Auto-suggest helps you quickly narrow down your search results by suggesting possible matches as you type.

Highlighted
##

how do do unsigned int multiply without it rounding on ARM processors?

Participant
,

Dec 12, 2015

Copy link to clipboard

Copied

I have encountered a very tricky issue, that I AM SURE has bitten many a person in the ass, and that is assuming that you can multiply two 32-bit unsigned numbers, and get the 32 bit quotient, (the 32 least significant bits) without any rounding going on. It works fine on Intel chips, because A*B is converted to a floating multiply by the Ecmascript spec (why did they do this one wonders!), and since on intel chips you have 80 bits of precision, there is no problem with the conversion to and from 80 bit floating point. But when you try running your code on android, you get a rounding error, and if like me you are trying to do a hashing function that depends on perfect arithmetic, you are screwed!

Unfortunately, on ARM tablets such as Trasnformer Prime, and others, there is a loss of precision. This is deadly for hashing algorithms, random number generators, any other function that is expecting full 32 bit x 32 bit = 32 bit result with higher order bits ignored.

var a : uint = 0xaf1ac315;

var b : uint = 0x01000193;

var c : uint = uint(a*b);

the answer in 64 bit arithmetic would be 0xaf1bc6bc211a0f

on 64 bit intel CPU, you will get bc211a0f (correct, least significant 32 bits)

on ARM CPU, you will get bc211a10 (rounded answer due to loss of precision)

i have yet to figure out how to get AS3 to correctly multiply two integers without screwing it up on the ARM CPU platform.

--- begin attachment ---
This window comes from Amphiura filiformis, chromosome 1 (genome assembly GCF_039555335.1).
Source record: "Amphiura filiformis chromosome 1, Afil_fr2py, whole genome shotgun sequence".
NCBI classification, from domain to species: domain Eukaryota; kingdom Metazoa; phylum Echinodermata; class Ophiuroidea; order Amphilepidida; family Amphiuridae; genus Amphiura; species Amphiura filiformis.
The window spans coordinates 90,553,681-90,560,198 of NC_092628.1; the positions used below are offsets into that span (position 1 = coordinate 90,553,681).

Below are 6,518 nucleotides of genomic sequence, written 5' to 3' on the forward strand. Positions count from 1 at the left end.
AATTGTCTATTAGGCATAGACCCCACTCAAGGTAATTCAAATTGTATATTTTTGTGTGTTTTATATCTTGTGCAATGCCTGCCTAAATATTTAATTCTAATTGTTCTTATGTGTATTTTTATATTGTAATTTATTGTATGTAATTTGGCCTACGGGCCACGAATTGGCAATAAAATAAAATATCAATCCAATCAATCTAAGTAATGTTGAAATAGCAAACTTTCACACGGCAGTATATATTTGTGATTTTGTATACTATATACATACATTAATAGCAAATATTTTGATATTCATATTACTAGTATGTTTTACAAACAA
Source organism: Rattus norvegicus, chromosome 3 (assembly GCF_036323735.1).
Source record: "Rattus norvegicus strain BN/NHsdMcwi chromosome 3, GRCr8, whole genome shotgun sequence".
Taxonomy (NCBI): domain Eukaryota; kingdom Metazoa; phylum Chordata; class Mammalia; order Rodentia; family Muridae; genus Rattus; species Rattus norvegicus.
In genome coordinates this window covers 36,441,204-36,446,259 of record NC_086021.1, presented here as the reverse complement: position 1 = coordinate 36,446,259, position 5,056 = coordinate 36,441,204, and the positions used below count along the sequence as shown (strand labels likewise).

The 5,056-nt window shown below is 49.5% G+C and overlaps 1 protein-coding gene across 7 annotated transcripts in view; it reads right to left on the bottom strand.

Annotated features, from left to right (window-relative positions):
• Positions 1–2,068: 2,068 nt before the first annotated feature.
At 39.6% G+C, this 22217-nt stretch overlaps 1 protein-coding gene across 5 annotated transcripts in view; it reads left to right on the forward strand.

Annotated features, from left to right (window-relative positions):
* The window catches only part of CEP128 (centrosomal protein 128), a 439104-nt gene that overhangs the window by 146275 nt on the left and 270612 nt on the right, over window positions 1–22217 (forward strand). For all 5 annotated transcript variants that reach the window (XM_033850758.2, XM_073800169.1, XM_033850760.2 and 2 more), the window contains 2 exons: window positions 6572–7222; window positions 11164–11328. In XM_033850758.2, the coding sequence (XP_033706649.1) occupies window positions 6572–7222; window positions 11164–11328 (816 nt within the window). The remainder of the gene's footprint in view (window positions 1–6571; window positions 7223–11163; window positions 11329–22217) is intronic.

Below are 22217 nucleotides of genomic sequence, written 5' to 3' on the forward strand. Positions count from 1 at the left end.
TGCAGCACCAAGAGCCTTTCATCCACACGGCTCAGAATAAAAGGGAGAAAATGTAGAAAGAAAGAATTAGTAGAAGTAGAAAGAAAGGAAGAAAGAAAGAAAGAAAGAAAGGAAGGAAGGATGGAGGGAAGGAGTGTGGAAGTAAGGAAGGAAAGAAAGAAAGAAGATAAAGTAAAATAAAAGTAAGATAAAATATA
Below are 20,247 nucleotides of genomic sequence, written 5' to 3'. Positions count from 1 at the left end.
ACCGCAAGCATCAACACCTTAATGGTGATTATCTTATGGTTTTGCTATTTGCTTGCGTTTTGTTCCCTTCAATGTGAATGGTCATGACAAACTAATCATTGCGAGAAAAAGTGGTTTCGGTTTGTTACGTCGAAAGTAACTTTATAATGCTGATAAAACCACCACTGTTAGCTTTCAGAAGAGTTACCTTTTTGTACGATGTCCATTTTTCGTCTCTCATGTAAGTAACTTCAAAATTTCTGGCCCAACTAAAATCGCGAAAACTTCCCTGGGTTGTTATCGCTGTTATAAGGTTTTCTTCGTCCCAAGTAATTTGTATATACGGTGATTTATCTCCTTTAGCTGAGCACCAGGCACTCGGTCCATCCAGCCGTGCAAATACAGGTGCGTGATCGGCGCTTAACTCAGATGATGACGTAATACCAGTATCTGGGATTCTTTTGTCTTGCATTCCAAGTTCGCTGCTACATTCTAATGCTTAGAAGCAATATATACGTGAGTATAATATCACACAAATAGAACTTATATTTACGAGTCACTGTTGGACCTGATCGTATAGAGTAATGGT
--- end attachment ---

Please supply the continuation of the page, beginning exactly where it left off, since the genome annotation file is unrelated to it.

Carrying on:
Perhaps some clever person knows a function in the AS3 runtime that will allow you to multiply two unsigned integers without converting to floating point, which on the ARM architecture is a measly 64 bits.

TOPICS

Performance issues

Community Guidelines

Be kind and respectful, give credit to the original source of content, and search for duplicates before posting.
Learn more

how do do unsigned int multiply without it rounding on ARM processors?

Participant
,

Dec 12, 2015

Copy link to clipboard

Copied

I have encountered a very tricky issue, that I AM SURE has bitten many a person in the ass, and that is assuming that you can multiply two 32-bit unsigned numbers, and get the 32 bit quotient, (the 32 least significant bits) without any rounding going on. It works fine on Intel chips, because A*B is converted to a floating multiply by the Ecmascript spec (why did they do this one wonders!), and since on intel chips you have 80 bits of precision, there is no problem with the conversion to and from 80 bit floating point. But when you try running your code on android, you get a rounding error, and if like me you are trying to do a hashing function that depends on perfect arithmetic, you are screwed!

Unfortunately, on ARM tablets such as Trasnformer Prime, and others, there is a loss of precision. This is deadly for hashing algorithms, random number generators, any other function that is expecting full 32 bit x 32 bit = 32 bit result with higher order bits ignored.

var a : uint = 0xaf1ac315;

var b : uint = 0x01000193;

var c : uint = uint(a*b);

the answer in 64 bit arithmetic would be 0xaf1bc6bc211a0f

on 64 bit intel CPU, you will get bc211a0f (correct, least significant 32 bits)

on ARM CPU, you will get bc211a10 (rounded answer due to loss of precision)

i have yet to figure out how to get AS3 to correctly multiply two integers without screwing it up on the ARM CPU platform.

Perhaps some clever person knows a function in the AS3 runtime that will allow you to multiply two unsigned integers without converting to floating point, which on the ARM architecture is a measly 64 bits.

TOPICS

Performance issues

Community Guidelines

Be kind and respectful, give credit to the original source of content, and search for duplicates before posting.
Learn more

magicmouse

Dec 12, 2015
0
/t5/air/how-do-do-unsigned-int-multiply-without-it-rounding-on-arm-processors/td-p/7868431
Have something to add?

Join the conversation

Using the Community
Experience League
Terms of Use
Privacy Policy
Cookie preferences
AdChoices
Language:

- Deutsch
- English
- Español
- Français
- 日本語コミュニティ
- Português

Copyright © 2020 Adobe. All rights reserved.